Fig. 3.
Hierarchical organization of the yeast molecular network. The module graph was generated by connecting two modules (small ovals) if more than one-third of the genes in one (the smaller) are present in the other. We used our module annotations to manually ...

Functional Annotation. We used samba to derive functional annotation of uncharacterized yeast genes. Uncharacterized genes in modules showing high enrichment (P < 0.01 and >40% of the annotated genes) for one biological process are likely to participate in the same process. We tested the specificity of this approach by performing a five-way cross validation: we repeatedly applied samba to data sets in which one-fifth of the known gene annotations were hidden and tested the specificity of predicting the function of these genes. Overall we obtained 40-100% specificity for a variety of classes including mating (GO:0007322, 65%), amino acid metabolism (GO:0006520, 40%), sporulation (GO:0030435, 55%), glucose metabolism (GO:0006006, 100%), lipid metabolism (GO:0006629, 92%), and more (Fig. 9, which is published as supporting information on the PNAS web site). Average specificity ranged between 58% and 78%, depending on the strictness threshold used for annotation (see Methods). In many cases, the classification errors result from ambiguous annotation terms or too general categories and may represent missing information rather than misclassification. For example, stress response and cell cycle are very general categories that intersect many other processes. Stress-annotated genes are often also related to carbohydrate metabolism and transport, so our classification for such genes may reflect an additional function and not an error. In total, our scheme generated putative functional annotations for 874 uncharacterized yeast genes. The complete list is available at www.cs.tau.ac.il/~rshamir/samba.

As an additional test of our annotation accuracy, we analyzed in the laboratory five yeast strains deleted for ORFs predicted by samba to be involved in mating. Quantitative mating experiments showed that four of the strains (YDR429c, YBR223c/TDP1, YNL106c/INP52, and YOL106w) exhibited reduced mating ability, compared to the WT, confirming the involvement of these genes in the mating process. A fifth ORF, YFL027c/GYP8, exhibited mating ability indistinguishable from that of the WT control.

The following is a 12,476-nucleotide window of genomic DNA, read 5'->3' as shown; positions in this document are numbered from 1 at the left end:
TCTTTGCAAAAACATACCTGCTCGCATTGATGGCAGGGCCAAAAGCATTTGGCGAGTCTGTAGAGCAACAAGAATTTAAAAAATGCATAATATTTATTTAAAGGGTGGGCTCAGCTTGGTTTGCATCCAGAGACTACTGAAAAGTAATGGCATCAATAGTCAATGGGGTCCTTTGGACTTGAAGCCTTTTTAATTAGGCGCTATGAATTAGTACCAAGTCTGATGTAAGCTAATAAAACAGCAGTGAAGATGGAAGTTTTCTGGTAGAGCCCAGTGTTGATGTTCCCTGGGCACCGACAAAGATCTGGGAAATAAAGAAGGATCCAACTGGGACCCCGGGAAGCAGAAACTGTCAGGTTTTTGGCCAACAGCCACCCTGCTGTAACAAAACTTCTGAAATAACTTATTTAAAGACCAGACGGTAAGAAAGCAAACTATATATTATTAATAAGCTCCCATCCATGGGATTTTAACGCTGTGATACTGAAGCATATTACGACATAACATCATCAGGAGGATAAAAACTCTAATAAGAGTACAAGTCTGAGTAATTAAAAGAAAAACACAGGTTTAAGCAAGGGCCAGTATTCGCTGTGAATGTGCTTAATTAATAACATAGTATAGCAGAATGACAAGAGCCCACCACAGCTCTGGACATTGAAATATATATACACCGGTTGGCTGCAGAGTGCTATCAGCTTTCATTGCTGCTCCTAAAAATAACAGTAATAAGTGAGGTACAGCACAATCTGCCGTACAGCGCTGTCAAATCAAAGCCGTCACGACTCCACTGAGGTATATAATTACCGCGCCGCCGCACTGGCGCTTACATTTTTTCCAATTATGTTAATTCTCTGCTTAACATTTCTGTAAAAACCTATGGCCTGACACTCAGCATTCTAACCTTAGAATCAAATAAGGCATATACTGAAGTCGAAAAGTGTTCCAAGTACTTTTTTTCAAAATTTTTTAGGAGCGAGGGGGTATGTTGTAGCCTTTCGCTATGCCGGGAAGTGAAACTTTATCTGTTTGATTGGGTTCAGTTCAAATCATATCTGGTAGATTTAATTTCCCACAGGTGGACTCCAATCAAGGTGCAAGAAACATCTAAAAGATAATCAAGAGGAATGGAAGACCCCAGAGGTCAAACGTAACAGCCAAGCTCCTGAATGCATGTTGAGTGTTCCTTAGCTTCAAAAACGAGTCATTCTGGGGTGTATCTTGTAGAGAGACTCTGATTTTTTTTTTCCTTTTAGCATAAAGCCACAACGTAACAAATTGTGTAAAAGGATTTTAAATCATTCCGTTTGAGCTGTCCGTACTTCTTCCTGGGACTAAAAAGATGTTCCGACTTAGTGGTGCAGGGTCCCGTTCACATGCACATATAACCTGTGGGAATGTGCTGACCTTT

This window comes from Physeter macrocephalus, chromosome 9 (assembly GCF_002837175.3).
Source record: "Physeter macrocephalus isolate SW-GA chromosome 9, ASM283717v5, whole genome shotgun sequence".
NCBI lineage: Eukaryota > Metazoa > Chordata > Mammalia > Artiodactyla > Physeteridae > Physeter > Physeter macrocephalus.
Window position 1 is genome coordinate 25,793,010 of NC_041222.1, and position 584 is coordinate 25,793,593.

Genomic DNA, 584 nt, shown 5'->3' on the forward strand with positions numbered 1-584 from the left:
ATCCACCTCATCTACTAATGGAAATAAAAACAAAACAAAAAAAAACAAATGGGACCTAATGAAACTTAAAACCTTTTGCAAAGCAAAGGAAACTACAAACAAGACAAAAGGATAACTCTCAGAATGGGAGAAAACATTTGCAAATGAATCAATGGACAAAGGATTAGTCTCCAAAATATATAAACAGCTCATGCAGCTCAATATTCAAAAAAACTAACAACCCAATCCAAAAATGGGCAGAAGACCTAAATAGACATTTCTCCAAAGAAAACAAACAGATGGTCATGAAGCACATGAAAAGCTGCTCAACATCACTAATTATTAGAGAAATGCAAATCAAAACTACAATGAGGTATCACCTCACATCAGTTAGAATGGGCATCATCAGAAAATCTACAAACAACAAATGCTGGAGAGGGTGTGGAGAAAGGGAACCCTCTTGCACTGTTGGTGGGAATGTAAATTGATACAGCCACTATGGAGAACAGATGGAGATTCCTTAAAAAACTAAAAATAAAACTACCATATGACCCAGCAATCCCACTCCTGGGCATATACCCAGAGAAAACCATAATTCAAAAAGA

Discussion

Our integrative analysis of diverse yeast genomewide data provides a detailed view of both the global and local organization of the yeast system. The organization of the molecular network into functional modules is shown here to span many types of regulation mechanisms and to follow organizing principles that govern the nature of interactions among different modules. The module graph we have analyzed is found to associate modules into supermodules in a hierarchical fashion. A similar structure was observed previously in metabolic and protein networks. The topological properties of the molecular network can facilitate better understanding of the way biological systems are organized and can focus our interest on specific genes that are shown to have a role in several regions of the network. By joining basic modules into larger ones in a hierarchical way, we may vastly reduce the complexity of molecular network reconstruction. One of the current challenges of functional genomics is to enable biologists using established assays, as well as those developing novel experimental technologies, to analyze their new data, while taking into consideration the large public sources of various genomewide measurements. Here, we report on the development and application of key computational steps toward the fulfillment of this vision. The samba platform and methodology enable a unified, high-level representation of heterogeneous biological information and provide a means for the analysis of the biological system under study in light of very large functional genomics databases. The framework provides the statistical robustness and computational efficiency that is required for large-scale studies and is readily extendable to future experimental techniques. Our study of budding yeast data exemplifies the power of integrative analysis and shows that the merger of heterogeneous data has a synergistic effect. We derive global views of the yeast transcriptional network and assign functions to a large number of uncharacterized yeast genes. Integrating more information into our framework is straightforward and can be done by nonexperts. Thus, our methodology enables researchers to use as much of the existing public information as possible, by adding new (possibly private) data to a vast database of multisource information, and analyzing the new data in the context of all available information. Using samba, large repositories of functional genomics data can be used with maximum effect to enable the characterization of complex organisms and heterogeneous biological processes.

Supplementary Material

Supporting Information:

Acknowledgments

We thank Irit Gat-Viks, Rani Elkon, Aviv Regev, and Dana Pe'er for comments on the manuscript and the anonymous referees for many helpful comments and suggestions. M.K. was supported by grants from the Israel Science Foundation and the Binational Science Foundation. R. Shamir was supported by a pilot grant from the McDonnell Foundation and a grant from the Ministry of Science and Technology, Israel. R. Sharan was supported by a Fulbright grant.

Notes

Abbreviations: samba, Statistical-Algorithmic Method for Bicluster Analysis; GO, Gene Ontology; TF, transcription factor.